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Tue, 09 Dec 2008 11:38
Born in 1958 and brought up in Hammersmith, Lesley Thomson graduated in 1981. She lived in Australia after completing her degree. To support her writing - and sometimes to avoid writing - Lesley has worked in many different places: a factory producing plastic make-up display stands (that operated far beyond the realms of health and safety), an estate agents and an underground station newsagent in Sydney. She was a senior manager in one of the first Internet companies and was the only person she knew with an email address. Her first novel, Seven Miles From Sydney (1987), was in the City Limits top ten best books for that year. In 1990, Lesley worked with Sue Johnston on her semi-autobiographical book, Hold On To The Messy Times. In 2005, an extract of A Kind of Vanishing was included in The Brighton Book with pieces by Jeanette Winterson, Nigella Lawson and Louis de Bernieres. In 2006, Lesley completed an MA in English Literature and finished A Kind of Vanishing.
Mark Thwaite: What gave you the idea for A Kind of Vanishing?
Lesley Thomson: It’s difficult to answer this without throwing too much light onto the plot and giving away the story which I am keen not to do! But the germ of the idea grew ten years ago when I listened to Sandra Brown on Women’s Hour talking about her book: Where There Is Evil . This is about the disappearance of twelve year old Moira Anderson in Glasgow in 1957. I am loathe to explain her particular interest in the case as it is a bit of a giveaway! But I can recommend her book. Moira is still officially listed as missing and Sandra Brown, who got the case reopened in the nineties, is still campaigning for the truth of what happened to her to be revealed. Last year she was awarded an OBE for her work for child protection in Scotland and she has set up the Moira Anderson Foundation – a charity that helps children and families affected by child sexual abuse.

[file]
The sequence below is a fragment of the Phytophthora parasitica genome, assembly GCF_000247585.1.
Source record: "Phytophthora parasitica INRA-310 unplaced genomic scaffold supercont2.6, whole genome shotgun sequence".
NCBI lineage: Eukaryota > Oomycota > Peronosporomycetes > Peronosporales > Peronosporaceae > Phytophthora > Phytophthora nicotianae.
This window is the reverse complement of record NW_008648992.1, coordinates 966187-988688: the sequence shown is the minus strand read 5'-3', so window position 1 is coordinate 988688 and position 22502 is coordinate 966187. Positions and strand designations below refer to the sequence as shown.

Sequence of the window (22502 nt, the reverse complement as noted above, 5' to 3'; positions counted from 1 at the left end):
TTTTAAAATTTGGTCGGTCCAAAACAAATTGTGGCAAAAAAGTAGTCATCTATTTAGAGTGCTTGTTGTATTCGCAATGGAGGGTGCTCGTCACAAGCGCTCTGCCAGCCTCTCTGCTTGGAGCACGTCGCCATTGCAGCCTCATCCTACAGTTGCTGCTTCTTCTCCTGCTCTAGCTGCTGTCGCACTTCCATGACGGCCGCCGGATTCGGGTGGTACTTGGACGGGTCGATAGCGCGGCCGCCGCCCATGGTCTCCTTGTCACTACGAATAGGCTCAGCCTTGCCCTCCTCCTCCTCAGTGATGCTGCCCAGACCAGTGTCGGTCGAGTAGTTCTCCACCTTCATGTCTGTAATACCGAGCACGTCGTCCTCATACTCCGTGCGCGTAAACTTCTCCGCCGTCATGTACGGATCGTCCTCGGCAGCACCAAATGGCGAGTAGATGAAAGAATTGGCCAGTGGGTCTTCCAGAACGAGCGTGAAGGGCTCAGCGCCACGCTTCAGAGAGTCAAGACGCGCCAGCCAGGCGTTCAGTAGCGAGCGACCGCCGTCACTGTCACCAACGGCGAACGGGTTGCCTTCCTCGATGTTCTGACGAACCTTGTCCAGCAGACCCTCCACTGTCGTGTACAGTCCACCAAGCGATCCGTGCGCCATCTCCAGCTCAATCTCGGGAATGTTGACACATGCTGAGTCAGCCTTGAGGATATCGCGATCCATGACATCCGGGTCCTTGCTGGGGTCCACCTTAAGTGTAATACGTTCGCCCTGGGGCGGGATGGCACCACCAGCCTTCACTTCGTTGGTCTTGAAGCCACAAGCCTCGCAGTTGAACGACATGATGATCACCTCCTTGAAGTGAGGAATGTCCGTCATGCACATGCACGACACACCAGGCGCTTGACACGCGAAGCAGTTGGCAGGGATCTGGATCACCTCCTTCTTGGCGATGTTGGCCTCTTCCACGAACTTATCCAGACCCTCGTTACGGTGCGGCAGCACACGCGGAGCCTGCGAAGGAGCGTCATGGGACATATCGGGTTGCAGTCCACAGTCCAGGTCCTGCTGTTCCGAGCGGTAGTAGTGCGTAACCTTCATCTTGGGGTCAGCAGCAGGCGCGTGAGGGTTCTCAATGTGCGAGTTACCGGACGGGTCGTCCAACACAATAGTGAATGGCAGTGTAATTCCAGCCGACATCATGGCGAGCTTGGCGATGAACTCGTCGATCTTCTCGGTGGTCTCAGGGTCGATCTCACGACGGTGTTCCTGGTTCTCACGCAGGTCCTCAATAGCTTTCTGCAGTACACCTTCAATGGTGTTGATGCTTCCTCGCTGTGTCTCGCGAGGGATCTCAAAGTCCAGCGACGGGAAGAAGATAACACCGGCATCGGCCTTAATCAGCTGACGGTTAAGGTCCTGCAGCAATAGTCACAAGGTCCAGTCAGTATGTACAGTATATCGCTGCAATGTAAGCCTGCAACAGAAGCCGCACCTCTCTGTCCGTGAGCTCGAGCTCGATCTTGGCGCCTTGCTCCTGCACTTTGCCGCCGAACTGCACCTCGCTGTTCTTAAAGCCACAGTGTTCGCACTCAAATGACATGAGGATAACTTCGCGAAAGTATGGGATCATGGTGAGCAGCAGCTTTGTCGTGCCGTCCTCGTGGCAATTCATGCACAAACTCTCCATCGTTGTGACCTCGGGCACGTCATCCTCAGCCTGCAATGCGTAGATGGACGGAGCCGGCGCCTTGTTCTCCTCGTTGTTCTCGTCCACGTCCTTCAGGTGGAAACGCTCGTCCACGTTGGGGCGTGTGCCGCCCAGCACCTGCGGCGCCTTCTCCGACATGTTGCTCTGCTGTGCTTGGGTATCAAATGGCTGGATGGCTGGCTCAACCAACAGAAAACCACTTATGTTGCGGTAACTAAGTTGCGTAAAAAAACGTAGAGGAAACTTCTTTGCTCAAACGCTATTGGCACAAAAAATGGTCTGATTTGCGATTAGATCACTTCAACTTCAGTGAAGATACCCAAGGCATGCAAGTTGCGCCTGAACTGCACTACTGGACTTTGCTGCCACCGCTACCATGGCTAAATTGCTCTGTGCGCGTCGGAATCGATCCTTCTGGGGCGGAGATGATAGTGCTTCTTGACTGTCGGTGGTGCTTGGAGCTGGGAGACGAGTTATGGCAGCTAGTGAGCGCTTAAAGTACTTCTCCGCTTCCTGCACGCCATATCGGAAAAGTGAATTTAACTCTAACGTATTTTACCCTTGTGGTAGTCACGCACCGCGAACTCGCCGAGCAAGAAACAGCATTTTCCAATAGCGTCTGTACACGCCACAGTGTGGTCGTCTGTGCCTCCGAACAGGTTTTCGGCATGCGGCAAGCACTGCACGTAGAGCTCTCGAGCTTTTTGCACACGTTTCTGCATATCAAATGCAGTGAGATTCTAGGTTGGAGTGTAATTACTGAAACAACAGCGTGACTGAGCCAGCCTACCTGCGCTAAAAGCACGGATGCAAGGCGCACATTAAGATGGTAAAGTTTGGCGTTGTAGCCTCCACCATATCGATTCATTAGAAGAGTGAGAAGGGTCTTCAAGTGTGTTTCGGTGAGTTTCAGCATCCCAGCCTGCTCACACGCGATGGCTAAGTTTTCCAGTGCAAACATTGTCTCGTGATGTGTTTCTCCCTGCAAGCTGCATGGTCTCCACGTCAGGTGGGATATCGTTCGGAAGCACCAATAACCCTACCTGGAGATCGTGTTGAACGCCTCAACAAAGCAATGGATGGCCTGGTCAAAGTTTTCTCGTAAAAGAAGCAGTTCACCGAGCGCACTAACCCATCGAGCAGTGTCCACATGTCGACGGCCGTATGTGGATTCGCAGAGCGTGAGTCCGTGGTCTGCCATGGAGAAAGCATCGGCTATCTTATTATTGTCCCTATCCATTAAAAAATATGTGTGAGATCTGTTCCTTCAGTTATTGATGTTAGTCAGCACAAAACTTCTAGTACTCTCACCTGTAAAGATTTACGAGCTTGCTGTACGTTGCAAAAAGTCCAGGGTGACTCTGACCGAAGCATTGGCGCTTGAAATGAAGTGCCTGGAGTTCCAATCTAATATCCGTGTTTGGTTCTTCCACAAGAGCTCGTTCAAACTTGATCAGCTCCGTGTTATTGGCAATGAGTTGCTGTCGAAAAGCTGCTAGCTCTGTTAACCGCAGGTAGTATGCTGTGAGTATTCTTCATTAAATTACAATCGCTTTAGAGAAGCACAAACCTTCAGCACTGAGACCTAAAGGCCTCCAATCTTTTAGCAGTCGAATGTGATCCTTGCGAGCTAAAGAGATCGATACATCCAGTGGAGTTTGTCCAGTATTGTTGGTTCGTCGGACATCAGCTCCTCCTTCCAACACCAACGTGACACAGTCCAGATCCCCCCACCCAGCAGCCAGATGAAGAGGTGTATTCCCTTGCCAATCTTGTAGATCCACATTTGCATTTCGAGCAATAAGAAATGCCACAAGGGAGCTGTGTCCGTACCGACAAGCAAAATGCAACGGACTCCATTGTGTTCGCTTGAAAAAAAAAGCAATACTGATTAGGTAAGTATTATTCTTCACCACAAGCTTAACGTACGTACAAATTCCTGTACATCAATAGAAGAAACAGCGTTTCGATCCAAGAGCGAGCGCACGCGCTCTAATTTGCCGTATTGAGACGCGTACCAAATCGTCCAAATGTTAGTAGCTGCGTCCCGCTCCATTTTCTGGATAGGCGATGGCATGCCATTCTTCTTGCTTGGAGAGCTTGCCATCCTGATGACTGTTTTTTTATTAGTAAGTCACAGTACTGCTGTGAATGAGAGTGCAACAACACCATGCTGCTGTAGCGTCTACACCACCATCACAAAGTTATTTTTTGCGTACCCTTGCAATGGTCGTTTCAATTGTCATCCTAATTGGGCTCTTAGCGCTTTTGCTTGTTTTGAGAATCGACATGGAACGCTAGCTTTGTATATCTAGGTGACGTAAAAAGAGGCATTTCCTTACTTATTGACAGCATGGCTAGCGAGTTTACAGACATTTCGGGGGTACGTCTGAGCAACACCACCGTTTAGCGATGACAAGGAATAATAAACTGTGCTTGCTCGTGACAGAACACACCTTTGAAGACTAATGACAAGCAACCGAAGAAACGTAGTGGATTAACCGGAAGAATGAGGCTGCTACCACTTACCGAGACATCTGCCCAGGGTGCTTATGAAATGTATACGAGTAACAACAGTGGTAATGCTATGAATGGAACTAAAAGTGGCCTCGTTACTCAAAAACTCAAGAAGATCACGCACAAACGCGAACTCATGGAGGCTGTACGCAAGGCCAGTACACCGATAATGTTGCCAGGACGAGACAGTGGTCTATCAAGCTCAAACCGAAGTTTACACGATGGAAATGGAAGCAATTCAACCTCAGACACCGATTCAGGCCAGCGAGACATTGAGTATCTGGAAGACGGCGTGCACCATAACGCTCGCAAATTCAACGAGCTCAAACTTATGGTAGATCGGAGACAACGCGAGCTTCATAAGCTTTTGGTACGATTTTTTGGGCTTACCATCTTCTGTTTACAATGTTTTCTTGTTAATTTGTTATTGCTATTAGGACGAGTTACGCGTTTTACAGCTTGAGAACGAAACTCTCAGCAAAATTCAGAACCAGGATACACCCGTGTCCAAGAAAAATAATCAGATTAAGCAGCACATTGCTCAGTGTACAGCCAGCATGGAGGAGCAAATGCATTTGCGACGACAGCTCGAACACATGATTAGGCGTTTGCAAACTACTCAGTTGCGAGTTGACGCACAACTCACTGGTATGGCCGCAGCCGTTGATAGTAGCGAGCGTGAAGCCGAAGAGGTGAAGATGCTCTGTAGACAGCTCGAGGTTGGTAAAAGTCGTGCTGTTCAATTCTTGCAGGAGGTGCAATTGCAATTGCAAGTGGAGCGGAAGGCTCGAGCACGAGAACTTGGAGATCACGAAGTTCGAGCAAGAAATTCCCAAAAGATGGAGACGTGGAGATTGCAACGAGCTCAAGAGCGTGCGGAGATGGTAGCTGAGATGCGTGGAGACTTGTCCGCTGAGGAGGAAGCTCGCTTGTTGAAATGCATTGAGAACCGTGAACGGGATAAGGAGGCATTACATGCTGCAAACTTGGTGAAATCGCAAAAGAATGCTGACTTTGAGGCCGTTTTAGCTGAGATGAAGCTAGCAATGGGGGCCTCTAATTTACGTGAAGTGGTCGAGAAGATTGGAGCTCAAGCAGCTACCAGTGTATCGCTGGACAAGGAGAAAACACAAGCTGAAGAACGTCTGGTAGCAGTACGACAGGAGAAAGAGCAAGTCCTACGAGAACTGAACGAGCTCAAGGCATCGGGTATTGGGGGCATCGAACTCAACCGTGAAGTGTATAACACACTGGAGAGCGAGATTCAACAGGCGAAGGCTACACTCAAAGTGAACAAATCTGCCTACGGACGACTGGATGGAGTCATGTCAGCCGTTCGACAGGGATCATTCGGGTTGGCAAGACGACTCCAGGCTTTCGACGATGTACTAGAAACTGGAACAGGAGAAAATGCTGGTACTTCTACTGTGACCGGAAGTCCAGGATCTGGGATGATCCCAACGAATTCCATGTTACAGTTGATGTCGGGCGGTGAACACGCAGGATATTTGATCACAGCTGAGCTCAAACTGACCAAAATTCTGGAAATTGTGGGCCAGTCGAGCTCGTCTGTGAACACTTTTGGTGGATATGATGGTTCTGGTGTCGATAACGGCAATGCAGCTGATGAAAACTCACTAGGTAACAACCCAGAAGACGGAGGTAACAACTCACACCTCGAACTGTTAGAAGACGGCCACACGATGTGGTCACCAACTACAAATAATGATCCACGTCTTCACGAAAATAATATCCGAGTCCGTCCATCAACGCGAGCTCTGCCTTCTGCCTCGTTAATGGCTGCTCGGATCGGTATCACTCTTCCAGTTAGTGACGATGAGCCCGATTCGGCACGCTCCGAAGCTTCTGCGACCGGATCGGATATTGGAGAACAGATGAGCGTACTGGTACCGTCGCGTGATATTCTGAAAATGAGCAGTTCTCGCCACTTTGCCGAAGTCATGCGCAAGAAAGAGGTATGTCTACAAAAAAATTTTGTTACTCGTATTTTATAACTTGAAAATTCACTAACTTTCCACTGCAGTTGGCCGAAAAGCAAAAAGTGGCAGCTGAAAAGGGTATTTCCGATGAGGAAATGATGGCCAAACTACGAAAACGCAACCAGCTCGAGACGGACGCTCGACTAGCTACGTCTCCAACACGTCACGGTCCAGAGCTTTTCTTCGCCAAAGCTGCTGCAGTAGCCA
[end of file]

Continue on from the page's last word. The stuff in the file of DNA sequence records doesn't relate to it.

As well as this a few years later I heard a package on You and Yours (also Radio Four!) about helping primary school children deal with their grief over the death of a classmate. The bit that interested me was the point made that some children may not have liked the child who has died and would need support in dealing with their less comfortable feelings about the death. This last idea took root in my imagination and I wanted to explore it.
MT: Your book is about the rawest of subjects -- a child's disappearance. What drew you to want to investigate such a harrowing subject?
LT: One of the worst things that can happen to a person is the death of their child. For parents whose children are murdered there is often a period of time when they are missing before the body is discovered. I wondered what it would be like for parents to have a child go missing and hear no more about them. We see these ‘stories’ in the press from time to time (and one is of course in the news at the moment) and then they fade from the front pages. But what happens to the people involved? How do they continue with their lives in the face of the terrible uncertainty and unsolved mystery that leaves room for the imagination to fill? I wanted to know.
MT: You have set your book back in 1968 on the day that Kennedy was shot -- why the historical setting?